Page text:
First post in a long time…
I finally got around to listening to this podcast. Having some notion of what to expect helped me be more critical. The idea that the world needs more than one method of communicating is a good one. The idea that some methods of communication (“loud atheism”) can, in some cases, cause people to pull away from the neutral ground and solidify unhealthy ideas is another good idea to keep in mind.
PZ (supposed “loud atheist”) pointed out that he does not start conversations with the intent to rile people up about religion (airplane conversation). He focuses on actual topics and issues and if the person he is talking with shifts the conversation to include religion, then he will state his position without any mincing of words or apologetic language.
Confidence about who we are and what we think is important if atheists are to break free from the negative connotations that have haunted us for generations. If atheists continue to be push overs, then religious communities are free to label us as devil worshipers and baby eaters. Stating clearly that “Atheists are not these things, that we are moral contributing citizens and that we simply don’t see a place for ancient mythologies in today’s society,” is an honest enough point to make. If this is considered loud, obnoxious or mean spirited, then I say the onus for these negative opinions falls on the offended.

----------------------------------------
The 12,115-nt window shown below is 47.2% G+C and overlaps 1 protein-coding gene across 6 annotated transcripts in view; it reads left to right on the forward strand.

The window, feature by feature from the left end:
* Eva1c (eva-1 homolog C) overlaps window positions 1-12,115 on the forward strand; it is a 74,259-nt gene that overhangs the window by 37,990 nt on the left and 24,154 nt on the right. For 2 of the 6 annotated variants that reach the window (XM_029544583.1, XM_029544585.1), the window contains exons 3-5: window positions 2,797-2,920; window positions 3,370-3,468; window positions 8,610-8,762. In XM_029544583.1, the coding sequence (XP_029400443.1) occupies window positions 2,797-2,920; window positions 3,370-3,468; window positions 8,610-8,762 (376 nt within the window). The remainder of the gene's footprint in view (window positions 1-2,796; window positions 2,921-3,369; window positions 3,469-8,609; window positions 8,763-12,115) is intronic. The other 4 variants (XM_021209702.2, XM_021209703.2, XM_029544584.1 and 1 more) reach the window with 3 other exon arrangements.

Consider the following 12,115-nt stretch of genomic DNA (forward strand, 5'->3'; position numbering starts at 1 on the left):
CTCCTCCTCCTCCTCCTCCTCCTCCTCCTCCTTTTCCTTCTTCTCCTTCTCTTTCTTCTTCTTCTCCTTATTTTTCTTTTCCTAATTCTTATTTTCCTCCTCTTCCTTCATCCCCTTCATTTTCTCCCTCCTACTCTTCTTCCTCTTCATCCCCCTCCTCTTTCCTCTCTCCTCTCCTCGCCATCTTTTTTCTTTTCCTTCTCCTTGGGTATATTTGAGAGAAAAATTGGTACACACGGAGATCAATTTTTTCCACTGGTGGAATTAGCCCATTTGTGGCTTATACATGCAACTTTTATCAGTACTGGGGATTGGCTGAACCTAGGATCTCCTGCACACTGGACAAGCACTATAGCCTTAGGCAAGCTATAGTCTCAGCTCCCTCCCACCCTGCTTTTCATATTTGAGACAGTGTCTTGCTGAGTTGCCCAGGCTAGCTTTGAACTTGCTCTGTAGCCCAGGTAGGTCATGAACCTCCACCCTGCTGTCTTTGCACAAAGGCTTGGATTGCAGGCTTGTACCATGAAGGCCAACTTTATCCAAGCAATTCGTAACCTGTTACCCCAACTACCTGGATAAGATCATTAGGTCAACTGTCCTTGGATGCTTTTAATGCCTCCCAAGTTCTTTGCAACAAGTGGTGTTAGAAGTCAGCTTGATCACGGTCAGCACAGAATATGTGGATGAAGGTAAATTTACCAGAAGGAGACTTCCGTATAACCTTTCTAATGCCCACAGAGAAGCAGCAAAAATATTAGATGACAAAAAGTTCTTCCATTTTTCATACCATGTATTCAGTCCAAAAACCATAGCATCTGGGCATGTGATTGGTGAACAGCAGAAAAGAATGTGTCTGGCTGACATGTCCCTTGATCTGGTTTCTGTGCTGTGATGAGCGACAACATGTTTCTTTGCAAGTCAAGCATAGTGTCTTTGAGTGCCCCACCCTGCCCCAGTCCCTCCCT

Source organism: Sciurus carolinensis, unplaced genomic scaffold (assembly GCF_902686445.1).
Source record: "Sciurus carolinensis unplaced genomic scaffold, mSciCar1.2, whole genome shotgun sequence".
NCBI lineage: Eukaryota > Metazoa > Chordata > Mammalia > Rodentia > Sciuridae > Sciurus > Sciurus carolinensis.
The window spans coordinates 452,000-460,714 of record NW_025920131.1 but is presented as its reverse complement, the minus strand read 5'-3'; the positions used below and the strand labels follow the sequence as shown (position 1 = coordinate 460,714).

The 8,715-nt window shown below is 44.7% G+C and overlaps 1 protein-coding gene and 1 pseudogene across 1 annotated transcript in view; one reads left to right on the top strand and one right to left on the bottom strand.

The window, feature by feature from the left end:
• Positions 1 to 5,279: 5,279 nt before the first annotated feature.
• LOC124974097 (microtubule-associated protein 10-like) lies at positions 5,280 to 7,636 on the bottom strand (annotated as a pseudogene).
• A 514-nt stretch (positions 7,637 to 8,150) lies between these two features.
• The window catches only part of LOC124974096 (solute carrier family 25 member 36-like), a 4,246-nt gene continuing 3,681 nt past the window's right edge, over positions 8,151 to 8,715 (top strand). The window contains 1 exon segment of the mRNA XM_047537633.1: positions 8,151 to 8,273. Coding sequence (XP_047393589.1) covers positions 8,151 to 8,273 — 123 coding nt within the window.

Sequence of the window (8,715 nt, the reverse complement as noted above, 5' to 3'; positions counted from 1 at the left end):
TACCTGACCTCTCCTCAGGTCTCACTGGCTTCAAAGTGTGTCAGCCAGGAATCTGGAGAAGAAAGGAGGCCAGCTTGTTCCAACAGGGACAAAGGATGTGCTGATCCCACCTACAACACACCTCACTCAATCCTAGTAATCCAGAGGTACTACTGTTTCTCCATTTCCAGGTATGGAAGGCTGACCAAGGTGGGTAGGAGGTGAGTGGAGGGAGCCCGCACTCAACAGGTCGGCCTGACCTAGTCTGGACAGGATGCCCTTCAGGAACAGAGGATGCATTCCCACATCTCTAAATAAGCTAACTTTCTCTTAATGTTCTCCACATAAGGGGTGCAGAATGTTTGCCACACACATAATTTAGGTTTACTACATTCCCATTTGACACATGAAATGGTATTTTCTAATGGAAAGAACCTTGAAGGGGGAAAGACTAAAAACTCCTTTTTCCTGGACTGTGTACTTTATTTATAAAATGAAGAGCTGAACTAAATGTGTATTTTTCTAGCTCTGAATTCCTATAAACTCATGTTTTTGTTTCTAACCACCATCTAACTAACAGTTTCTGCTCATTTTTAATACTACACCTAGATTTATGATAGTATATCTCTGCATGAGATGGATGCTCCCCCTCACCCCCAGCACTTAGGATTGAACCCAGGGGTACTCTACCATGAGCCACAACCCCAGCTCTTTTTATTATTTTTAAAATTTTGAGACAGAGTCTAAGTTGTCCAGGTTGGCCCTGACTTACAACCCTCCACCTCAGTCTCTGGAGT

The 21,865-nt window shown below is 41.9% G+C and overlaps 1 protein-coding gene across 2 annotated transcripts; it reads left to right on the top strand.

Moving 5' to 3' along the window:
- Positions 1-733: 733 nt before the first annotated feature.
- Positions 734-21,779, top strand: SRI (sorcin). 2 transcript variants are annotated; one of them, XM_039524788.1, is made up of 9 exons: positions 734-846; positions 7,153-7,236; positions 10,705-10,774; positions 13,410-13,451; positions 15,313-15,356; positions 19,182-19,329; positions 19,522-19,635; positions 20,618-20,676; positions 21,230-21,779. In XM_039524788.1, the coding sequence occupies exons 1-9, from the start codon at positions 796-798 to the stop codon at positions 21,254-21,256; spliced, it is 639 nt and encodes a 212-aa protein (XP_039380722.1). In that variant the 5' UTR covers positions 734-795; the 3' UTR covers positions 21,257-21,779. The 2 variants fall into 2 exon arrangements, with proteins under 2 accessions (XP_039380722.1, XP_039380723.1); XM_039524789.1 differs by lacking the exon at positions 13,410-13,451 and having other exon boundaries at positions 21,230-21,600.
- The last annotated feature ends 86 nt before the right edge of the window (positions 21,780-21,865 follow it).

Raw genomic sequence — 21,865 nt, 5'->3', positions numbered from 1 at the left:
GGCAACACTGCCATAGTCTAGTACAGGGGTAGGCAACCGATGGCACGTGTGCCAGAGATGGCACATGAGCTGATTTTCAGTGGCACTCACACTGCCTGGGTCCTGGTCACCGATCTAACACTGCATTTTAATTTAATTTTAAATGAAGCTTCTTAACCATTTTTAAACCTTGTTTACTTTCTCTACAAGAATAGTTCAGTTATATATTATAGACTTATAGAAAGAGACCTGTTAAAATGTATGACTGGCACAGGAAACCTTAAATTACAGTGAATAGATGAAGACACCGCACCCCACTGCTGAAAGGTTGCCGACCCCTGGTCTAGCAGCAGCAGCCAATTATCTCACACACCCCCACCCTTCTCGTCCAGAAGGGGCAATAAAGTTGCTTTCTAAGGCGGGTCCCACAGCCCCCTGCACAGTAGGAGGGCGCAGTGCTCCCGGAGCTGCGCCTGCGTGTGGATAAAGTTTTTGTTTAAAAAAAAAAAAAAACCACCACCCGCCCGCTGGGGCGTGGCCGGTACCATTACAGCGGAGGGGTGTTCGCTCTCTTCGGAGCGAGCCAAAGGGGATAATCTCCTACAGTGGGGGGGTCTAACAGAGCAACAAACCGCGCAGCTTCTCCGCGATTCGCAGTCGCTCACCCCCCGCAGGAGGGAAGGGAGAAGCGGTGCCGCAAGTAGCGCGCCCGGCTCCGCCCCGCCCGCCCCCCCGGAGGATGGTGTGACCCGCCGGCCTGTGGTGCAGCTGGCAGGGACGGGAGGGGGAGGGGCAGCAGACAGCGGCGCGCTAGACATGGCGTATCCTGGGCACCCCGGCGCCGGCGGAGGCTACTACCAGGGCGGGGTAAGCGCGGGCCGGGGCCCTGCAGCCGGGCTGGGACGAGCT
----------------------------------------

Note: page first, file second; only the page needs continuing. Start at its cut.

The main point I would like to make is regarding how the speakers discussed people. PZ focused on individual ideas, whereas Mooney & Heckt used language concerning people as a whole, or as a collection of ideas. This seems to be the only point of contention in this debate. This would have been more evident if the guests were asked a similar question to this, “Suppose there is an individual who sets the record for feeding starving children in the world, suppose he also sets the record for abusing these same children. Would it be acceptable to criticize this persons abuses and at the same time laud his humanitarian efforts?” (of course you can) How you view this person as a whole or as an individual is irrelevant when focusing on the issues. Taking the good with the bad is unacceptable. This is about specific issues.
The point I take away from the accomodationists perspective is that it is necessary for atheists to reiterate (sometimes over & over) that they are not necessarily speaking out against individuals but, more so, against specific ideas. By doing this, we make it harder for those with conflicting views to label us as loud or obnoxious or worse. And more importantly, it is also harder to disagree.
I appreciate all of the people involved in this debate and value many of their specific ideas on science, politics, poetry and atheism. Keep it coming.